large sample sizes, all correlations shown in the table differ significantly from one another by p < .001. The correlations with the material variables and well-being, as well as feelings of autonomy and well-being, all mirror the pattern of associations found at the nation level. The correlations, however, are again lower than those found with the nation-level variables. Taken together, these results indicate that Life Satisfaction is closer to the Ladder, and Happiness is closer to Affect Balance.

(p.11) Longitudinal Analyses

We examined the correlations of each of the well-being measures with income and income change over periods of time greater than or equal to five years. In Table 1.4, we present the means for income and the well-being variables at the two points in time, as well as the average year of the surveys. As can be seen, on average the surveys were many years apart, with intervals of 37, 21, and 18 years for three well-being measures. Furthermore, there were large increases in income over those periods of time. Thus, if rising income has a long-term effect on well-being, it should be apparent during the prosperous periods of time we analyzed. We correlated the long-term change in log per capita income with the change in well-being, and found associations of: Ladder, r = .54, N = 19, p < .05; Life Satisfaction, r = .25, N = 50, p = .08; Happiness, r = –.13, N = 58, p = .34.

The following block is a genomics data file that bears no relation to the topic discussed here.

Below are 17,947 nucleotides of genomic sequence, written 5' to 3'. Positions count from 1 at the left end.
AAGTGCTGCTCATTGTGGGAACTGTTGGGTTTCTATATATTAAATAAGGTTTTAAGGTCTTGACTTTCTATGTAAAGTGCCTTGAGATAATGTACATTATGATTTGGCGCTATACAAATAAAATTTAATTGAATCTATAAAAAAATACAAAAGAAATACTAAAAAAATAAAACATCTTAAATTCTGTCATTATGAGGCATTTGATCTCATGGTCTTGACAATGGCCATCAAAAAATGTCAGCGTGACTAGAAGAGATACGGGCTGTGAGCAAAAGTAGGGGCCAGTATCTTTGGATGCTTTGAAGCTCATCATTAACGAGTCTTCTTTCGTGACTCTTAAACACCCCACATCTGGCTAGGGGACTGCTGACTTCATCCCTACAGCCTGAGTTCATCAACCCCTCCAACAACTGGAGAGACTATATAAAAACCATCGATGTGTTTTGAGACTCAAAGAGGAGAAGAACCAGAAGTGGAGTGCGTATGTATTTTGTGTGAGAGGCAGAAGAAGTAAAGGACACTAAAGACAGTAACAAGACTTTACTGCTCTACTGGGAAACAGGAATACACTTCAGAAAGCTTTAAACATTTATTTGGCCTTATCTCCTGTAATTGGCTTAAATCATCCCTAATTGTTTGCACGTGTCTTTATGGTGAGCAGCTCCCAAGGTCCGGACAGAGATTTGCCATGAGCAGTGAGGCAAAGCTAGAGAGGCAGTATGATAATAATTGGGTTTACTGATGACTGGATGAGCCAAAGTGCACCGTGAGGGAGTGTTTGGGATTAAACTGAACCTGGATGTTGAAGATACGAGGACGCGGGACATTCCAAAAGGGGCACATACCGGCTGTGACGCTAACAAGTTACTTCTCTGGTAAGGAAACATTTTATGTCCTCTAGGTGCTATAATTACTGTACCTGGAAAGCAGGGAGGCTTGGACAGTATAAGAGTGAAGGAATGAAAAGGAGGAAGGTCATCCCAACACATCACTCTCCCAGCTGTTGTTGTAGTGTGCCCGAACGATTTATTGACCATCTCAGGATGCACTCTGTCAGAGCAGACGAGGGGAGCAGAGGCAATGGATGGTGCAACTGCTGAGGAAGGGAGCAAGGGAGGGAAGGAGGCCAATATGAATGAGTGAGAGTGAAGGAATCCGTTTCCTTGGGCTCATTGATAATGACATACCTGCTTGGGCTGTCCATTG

How large and consistent were the changes in well-being? Because income substantially increased, there ought to be a recognizable overall increase in well-being, not simply a correlation with changes in income, if income influences well-being. All three measures of well-being increased significantly from T1 to T2, all p’s < .01. When the scale score changes are expressed in terms of the between-nation standard deviations in scores, well-being changed the following amount: Ladder = .69 SD units; Life

Table 1.4 Means and Standard Deviations of Key Variables for Both Waves

Wave & Variables

Ladder

Life Satisfaction

Happiness

Wave 1 Well-Being

5.60

6.32

2.96

(1.06)

(1.28)

(.29)

Wave 2 Well-Being

6.30

6.63

3.08

(.96)

(1.08)

(.26)

Wave 1 Year

1969

1985

1987

(10.1)

(10.2)

(10.5)

Wave 2 Year

2006

2006

2005

--

(1.8)

(2.8)

Wave 1 GDP/capita

4,524

7,279

7,244

(2.69)

(2.02)

(2.14)

Wave 2 GDP/capita

10,506

11,277

10,513

(2.52)

(2.16)

(2.29)

Number of Nations at Both Waves

19

50

53

Note: For GDP/capita we present the geometric mean (geometric SD) because logged values were used in all analyses.

(p.12)
Income’s Association with Judgments of Life Versus Feelings

Figure 1.1 National Mean Ladder Scores by Log GDP per Capita at Times 1 (dotted line) and 2 (solid line)

Satisfaction = .25 SD units; and Happiness = .41 SD units. As percentages of the total possible range of the scales, the differences between Times 1 and 2 were: Ladder = 7 percent; Life Satisfaction = 3 percent; and Happiness = 4 percent. Thus, the Ladder changes over time were larger in standard deviation units, but also in terms of moving across more of the range of the scale. In keeping with the conclusions of Inglehart (2009), however, we did find that, in general, well-being rose on average during the several-decade period we studied.